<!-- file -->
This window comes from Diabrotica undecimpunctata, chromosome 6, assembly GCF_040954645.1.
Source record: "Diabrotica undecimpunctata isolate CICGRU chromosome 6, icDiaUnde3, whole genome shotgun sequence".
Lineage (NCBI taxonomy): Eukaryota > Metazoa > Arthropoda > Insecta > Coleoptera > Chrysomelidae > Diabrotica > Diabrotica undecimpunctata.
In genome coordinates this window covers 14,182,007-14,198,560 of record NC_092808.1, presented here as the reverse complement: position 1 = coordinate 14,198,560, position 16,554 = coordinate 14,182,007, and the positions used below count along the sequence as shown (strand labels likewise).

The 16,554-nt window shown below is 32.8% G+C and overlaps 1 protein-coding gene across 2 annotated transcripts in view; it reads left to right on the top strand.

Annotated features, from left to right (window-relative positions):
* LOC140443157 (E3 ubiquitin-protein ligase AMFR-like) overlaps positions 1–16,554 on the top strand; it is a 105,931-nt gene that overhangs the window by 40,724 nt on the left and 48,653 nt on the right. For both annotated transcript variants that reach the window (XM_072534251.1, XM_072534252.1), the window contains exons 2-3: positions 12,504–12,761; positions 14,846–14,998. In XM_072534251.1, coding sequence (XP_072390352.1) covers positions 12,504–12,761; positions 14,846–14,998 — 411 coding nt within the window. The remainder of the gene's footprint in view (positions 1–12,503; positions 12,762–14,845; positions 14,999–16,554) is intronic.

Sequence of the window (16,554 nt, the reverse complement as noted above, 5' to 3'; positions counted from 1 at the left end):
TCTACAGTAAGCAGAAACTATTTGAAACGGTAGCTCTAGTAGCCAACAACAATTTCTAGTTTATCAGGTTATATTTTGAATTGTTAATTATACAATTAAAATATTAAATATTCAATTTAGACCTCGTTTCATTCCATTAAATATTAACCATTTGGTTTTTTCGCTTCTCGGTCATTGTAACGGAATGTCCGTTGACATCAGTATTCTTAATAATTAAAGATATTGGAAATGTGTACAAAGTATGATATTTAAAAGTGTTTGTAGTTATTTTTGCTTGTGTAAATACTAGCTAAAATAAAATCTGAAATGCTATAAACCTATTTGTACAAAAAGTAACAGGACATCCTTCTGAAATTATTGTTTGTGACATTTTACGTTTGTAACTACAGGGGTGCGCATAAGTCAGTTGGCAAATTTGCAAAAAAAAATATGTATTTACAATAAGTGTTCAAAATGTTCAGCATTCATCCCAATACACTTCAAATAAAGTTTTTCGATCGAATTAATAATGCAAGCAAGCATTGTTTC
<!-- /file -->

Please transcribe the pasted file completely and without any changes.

This window comes from Diabrotica undecimpunctata, chromosome 6, assembly GCF_040954645.1.
Source record: "Diabrotica undecimpunctata isolate CICGRU chromosome 6, icDiaUnde3, whole genome shotgun sequence".
Lineage (NCBI taxonomy): Eukaryota > Metazoa > Arthropoda > Insecta > Coleoptera > Chrysomelidae > Diabrotica > Diabrotica undecimpunctata.
In genome coordinates this window covers 14,182,007-14,198,560 of record NC_092808.1, presented here as the reverse complement: position 1 = coordinate 14,198,560, position 16,554 = coordinate 14,182,007, and the positions used below count along the sequence as shown (strand labels likewise).

The 16,554-nt window shown below is 32.8% G+C and overlaps 1 protein-coding gene across 2 annotated transcripts in view; it reads left to right on the top strand.

Annotated features, from left to right (window-relative positions):
* LOC140443157 (E3 ubiquitin-protein ligase AMFR-like) overlaps positions 1–16,554 on the top strand; it is a 105,931-nt gene that overhangs the window by 40,724 nt on the left and 48,653 nt on the right. For both annotated transcript variants that reach the window (XM_072534251.1, XM_072534252.1), the window contains exons 2-3: positions 12,504–12,761; positions 14,846–14,998. In XM_072534251.1, coding sequence (XP_072390352.1) covers positions 12,504–12,761; positions 14,846–14,998 — 411 coding nt within the window. The remainder of the gene's footprint in view (positions 1–12,503; positions 12,762–14,845; positions 14,999–16,554) is intronic.

Sequence of the window (16,554 nt, the reverse complement as noted above, 5' to 3'; positions counted from 1 at the left end):
TCTACAGTAAGCAGAAACTATTTGAAACGGTAGCTCTAGTAGCCAACAACAATTTCTAGTTTATCAGGTTATATTTTGAATTGTTAATTATACAATTAAAATATTAAATATTCAATTTAGACCTCGTTTCATTCCATTAAATATTAACCATTTGGTTTTTTCGCTTCTCGGTCATTGTAACGGAATGTCCGTTGACATCAGTATTCTTAATAATTAAAGATATTGGAAATGTGTACAAAGTATGATATTTAAAAGTGTTTGTAGTTATTTTTGCTTGTGTAAATACTAGCTAAAATAAAATCTGAAATGCTATAAACCTATTTGTACAAAAAGTAACAGGACATCCTTCTGAAATTATTGTTTGTGACATTTTACGTTTGTAACTACAGGGGTGCGCATAAGTCAGTTGGCAAATTTGCAAAAAAAAATATGTATTTACAATAAGTGTTCAAAATGTTCAGCATTCATCCCAATACACTTCAAATAAAGTTTTTCGATCGAATTAATAATGCAAGCAAGCATTGTTTC